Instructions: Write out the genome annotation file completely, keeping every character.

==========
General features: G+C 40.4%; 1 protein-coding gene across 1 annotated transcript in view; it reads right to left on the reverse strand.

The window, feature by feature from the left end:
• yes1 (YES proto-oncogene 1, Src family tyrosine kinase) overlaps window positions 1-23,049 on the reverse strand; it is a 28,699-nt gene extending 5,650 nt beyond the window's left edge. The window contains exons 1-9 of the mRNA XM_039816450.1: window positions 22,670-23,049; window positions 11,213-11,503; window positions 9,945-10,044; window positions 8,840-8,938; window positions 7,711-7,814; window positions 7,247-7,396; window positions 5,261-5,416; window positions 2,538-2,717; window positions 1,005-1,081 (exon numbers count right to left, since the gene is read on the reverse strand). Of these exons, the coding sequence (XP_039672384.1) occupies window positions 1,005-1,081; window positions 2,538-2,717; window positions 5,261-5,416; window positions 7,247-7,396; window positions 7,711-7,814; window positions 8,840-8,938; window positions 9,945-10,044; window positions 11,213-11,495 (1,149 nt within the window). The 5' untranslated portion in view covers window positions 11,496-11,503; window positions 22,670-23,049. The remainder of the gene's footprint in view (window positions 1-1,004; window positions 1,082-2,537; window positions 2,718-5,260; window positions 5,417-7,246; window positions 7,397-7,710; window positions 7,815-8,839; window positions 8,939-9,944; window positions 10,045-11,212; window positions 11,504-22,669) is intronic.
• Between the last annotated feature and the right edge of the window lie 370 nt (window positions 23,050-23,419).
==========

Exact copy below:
General features: G+C 40.4%; 1 protein-coding gene across 1 annotated transcript in view; it reads right to left on the reverse strand.

The window, feature by feature from the left end:
• yes1 (YES proto-oncogene 1, Src family tyrosine kinase) overlaps window positions 1-23,049 on the reverse strand; it is a 28,699-nt gene extending 5,650 nt beyond the window's left edge. The window contains exons 1-9 of the mRNA XM_039816450.1: window positions 22,670-23,049; window positions 11,213-11,503; window positions 9,945-10,044; window positions 8,840-8,938; window positions 7,711-7,814; window positions 7,247-7,396; window positions 5,261-5,416; window positions 2,538-2,717; window positions 1,005-1,081 (exon numbers count right to left, since the gene is read on the reverse strand). Of these exons, the coding sequence (XP_039672384.1) occupies window positions 1,005-1,081; window positions 2,538-2,717; window positions 5,261-5,416; window positions 7,247-7,396; window positions 7,711-7,814; window positions 8,840-8,938; window positions 9,945-10,044; window positions 11,213-11,495 (1,149 nt within the window). The 5' untranslated portion in view covers window positions 11,496-11,503; window positions 22,670-23,049. The remainder of the gene's footprint in view (window positions 1-1,004; window positions 1,082-2,537; window positions 2,718-5,260; window positions 5,417-7,246; window positions 7,397-7,710; window positions 7,815-8,839; window positions 8,939-9,944; window positions 10,045-11,212; window positions 11,504-22,669) is intronic.
• Between the last annotated feature and the right edge of the window lie 370 nt (window positions 23,050-23,419).